Photography by Moonlight

The moon shines though fast-moving clouds on a January night. (Copyright 2011 / Andrew Boyd)

The moon shines though fast-moving clouds on a January night. (Copyright 2011 / Andrew Boyd)

Who says you have to quit shooting when the sun goes down? Below are some tips for exciting photography AFTER the sun is long gone. Let’s call it ‘moonlit shooting.’

My photography has lately been gravitating toward quiet, still, dreamy images. I really don’t know what this means and in fact, I don’t want to think about it too much. ‘Paralysis by analysis’ might set in, never a good thing for any working artist. I just know that the images I’m most excited about are turning out to be the serene ones.

Part of this has turned out to be night photography. Not strobe-lit or under-the-lights sporting stuff. Really out in the night. And that’s led me to a new discovery: this great web site that calculates the rising and setting of both the sun and the moon. I’ve been using the moon calculator, combined with a close watch of weather patterns, to pick some nights to go out and try to shoot. The images shown here below were made on a cloudy night will a mostly-full moon.  Atmospheric frontal boundaries pushing through seem to be good for this.

Lakefront lampost by moonlight. 16-35 f2.8 Canon zoom @ 35mm, ISO 200, f5.6 @ 2'30". (Copyright 2011 / Andrew Boyd)

Lakefront lampost by moonlight. 16-35 f2.8 Canon zoom @ 35mm, ISO 200, f5.6 @ 2'30". (Copyright 2011 / Andrew Boyd)

You’ll of course need your tripod. I’ve also recently purchased a modern-day cable release for my Canons—gone are the days of the metal cable with locking plunger. Rather than fork over the $150+ that Canon wants for their official version, check around elsewhere. I picked up my model for about $25 and it seems to do exactly the same job as the pricier one.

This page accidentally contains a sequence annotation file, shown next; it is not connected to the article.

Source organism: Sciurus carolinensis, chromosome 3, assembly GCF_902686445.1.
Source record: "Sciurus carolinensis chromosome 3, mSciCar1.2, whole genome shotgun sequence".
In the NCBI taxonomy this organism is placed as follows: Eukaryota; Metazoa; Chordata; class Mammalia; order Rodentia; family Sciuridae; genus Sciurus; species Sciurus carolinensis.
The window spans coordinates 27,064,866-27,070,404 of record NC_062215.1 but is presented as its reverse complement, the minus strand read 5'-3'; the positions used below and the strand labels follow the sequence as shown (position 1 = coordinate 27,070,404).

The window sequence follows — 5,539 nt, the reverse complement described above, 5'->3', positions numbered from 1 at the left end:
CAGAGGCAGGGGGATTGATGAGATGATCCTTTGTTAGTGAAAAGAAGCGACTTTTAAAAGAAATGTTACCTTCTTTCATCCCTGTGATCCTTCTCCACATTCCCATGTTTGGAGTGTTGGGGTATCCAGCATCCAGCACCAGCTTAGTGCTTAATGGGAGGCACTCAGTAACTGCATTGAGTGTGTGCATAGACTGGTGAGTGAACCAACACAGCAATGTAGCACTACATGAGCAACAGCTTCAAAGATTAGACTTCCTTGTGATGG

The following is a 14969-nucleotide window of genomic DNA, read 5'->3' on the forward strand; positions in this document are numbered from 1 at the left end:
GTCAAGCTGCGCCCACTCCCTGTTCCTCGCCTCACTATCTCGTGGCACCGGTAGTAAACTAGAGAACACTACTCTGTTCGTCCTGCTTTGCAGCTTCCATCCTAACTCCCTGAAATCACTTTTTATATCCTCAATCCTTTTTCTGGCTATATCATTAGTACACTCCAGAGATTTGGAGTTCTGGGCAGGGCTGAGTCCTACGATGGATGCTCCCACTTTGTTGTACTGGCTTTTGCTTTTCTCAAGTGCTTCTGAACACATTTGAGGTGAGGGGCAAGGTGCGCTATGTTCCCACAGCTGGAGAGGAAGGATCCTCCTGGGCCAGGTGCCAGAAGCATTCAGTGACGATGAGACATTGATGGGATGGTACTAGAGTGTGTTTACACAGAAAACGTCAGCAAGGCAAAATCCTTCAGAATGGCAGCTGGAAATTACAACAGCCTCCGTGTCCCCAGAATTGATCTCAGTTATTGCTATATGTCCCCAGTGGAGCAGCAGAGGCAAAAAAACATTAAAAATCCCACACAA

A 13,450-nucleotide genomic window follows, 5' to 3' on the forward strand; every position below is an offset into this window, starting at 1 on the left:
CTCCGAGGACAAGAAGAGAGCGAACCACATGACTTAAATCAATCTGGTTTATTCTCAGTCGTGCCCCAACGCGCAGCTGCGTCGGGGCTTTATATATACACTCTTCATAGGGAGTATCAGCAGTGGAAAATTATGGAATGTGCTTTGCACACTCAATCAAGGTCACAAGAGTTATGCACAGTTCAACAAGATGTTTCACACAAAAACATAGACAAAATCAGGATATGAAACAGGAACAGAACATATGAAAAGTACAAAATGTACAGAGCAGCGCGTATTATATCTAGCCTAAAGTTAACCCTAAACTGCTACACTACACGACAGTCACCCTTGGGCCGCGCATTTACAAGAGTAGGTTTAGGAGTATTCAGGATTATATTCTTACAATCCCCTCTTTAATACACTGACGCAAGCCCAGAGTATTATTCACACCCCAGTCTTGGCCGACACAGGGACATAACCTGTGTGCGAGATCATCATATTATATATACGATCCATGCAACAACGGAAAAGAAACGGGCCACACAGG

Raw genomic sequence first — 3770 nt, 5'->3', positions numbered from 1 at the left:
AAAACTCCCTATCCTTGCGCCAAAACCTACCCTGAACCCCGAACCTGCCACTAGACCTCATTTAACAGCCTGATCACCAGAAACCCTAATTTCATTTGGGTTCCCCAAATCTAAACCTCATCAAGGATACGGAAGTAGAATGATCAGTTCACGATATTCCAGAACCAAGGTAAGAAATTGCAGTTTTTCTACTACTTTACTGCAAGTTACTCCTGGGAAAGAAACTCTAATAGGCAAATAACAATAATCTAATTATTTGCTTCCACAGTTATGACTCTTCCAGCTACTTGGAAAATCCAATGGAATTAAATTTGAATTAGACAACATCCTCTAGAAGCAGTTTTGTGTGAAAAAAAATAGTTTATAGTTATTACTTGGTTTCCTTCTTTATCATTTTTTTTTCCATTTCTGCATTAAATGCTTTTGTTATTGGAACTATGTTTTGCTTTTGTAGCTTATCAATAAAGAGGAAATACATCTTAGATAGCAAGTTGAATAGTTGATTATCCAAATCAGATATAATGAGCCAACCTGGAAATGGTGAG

The exposures can be long—really, really long. I find I’m shooting a lot of these images at ISO 50-200, f8 or so, 2 to 3 minutes on ‘bulb’ setting. Remember, every time you close the aperture down a stop, say from f8 to fll—you have to DOUBLE the exposure time.

Moonlit arbor, Lake Pontchartrain. Canon 16-35mm zoom @ 23mm, ISO 200, f5.6 @ 3 minutes. (Copyright 2011 / Andrew Boyd)

Moonlit arbor, Lake Pontchartrain. Canon 16-35mm zoom @ 23mm, ISO 200, f5.6 @ 3 minutes. (Copyright 2011 / Andrew Boyd)

Patience is probably the most important quality for this type of work…that and a warm jacket, at least this time of year! You’ll find you have lots of time to think about your next image as you wait for the current exposure to finish. It has slowed me down in a good way.

Hi, I’m Andrew Boyd, a.k.a. The Discerning Photographer, and I hope this post has been interesting and informative. Please leave me a comment about it, let me know what you’d like to see more of on the site! You can also sign up for email delivery of all future articles or my RSS feed. Thanks!–DiscerningPhotog

Posted in: How To

About the Author:

Photographer, videographer and photo editor. Host and creator of The Discerning Photographer web site. Currently a Canon shooter.

6 Comments on "Photography by Moonlight"

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  1. Mark Nicol says:

    Hi Andrew,

    Great shots here. It’s a technique I really look forward to trying. Do you somehow calculate an exposure or do you just start each time somewhere within the settings you gave and then make adjustment based on the histogram?

  2. Good question Mark. One way to start is to crank your ISO way up, take a meter reading, then crank it back down, raise the aperture and do the math. Remember: doubling/halfing the ISO is always one stop, same with the aperture. So you can come up with a decent starting point and then shoot around that time setting (more or less depending upon how your first exposure comes out).

  3. Brock Lanson says:

    Thank you for the link to the moon rise calculator. My next project is to get a good shot of the full moon rising over the Catalina Mountains. Timing is critical. By the time I see the moon start to peak over the mountains and I get set up, its over!

  4. The calculator will help but you’ll still need some luck, too!

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